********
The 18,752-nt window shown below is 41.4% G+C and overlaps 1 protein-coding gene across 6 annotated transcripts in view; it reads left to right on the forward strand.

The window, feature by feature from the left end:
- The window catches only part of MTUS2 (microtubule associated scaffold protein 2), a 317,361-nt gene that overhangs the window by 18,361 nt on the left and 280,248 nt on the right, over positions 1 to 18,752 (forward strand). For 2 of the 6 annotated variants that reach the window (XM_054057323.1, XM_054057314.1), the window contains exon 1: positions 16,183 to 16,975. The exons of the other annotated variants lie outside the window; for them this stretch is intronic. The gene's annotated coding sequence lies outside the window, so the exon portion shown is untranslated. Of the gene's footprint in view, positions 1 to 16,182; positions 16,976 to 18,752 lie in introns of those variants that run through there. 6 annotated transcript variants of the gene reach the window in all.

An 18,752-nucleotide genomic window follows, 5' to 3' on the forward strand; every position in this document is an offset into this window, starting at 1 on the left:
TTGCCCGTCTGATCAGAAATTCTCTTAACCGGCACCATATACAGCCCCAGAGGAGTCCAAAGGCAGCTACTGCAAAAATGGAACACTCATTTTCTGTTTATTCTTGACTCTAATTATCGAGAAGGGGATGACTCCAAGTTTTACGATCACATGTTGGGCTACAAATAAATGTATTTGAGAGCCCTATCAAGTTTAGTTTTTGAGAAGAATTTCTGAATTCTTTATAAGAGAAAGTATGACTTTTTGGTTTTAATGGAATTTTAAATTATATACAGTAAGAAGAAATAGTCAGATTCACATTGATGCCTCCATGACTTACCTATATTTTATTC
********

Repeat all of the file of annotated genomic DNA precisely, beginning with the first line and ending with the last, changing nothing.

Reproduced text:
The 18,752-nt window shown below is 41.4% G+C and overlaps 1 protein-coding gene across 6 annotated transcripts in view; it reads left to right on the forward strand.

The window, feature by feature from the left end:
- The window catches only part of MTUS2 (microtubule associated scaffold protein 2), a 317,361-nt gene that overhangs the window by 18,361 nt on the left and 280,248 nt on the right, over positions 1 to 18,752 (forward strand). For 2 of the 6 annotated variants that reach the window (XM_054057323.1, XM_054057314.1), the window contains exon 1: positions 16,183 to 16,975. The exons of the other annotated variants lie outside the window; for them this stretch is intronic. The gene's annotated coding sequence lies outside the window, so the exon portion shown is untranslated. Of the gene's footprint in view, positions 1 to 16,182; positions 16,976 to 18,752 lie in introns of those variants that run through there. 6 annotated transcript variants of the gene reach the window in all.

An 18,752-nucleotide genomic window follows, 5' to 3' on the forward strand; every position in this document is an offset into this window, starting at 1 on the left:
TTGCCCGTCTGATCAGAAATTCTCTTAACCGGCACCATATACAGCCCCAGAGGAGTCCAAAGGCAGCTACTGCAAAAATGGAACACTCATTTTCTGTTTATTCTTGACTCTAATTATCGAGAAGGGGATGACTCCAAGTTTTACGATCACATGTTGGGCTACAAATAAATGTATTTGAGAGCCCTATCAAGTTTAGTTTTTGAGAAGAATTTCTGAATTCTTTATAAGAGAAAGTATGACTTTTTGGTTTTAATGGAATTTTAAATTATATACAGTAAGAAGAAATAGTCAGATTCACATTGATGCCTCCATGACTTACCTATATTTTATTC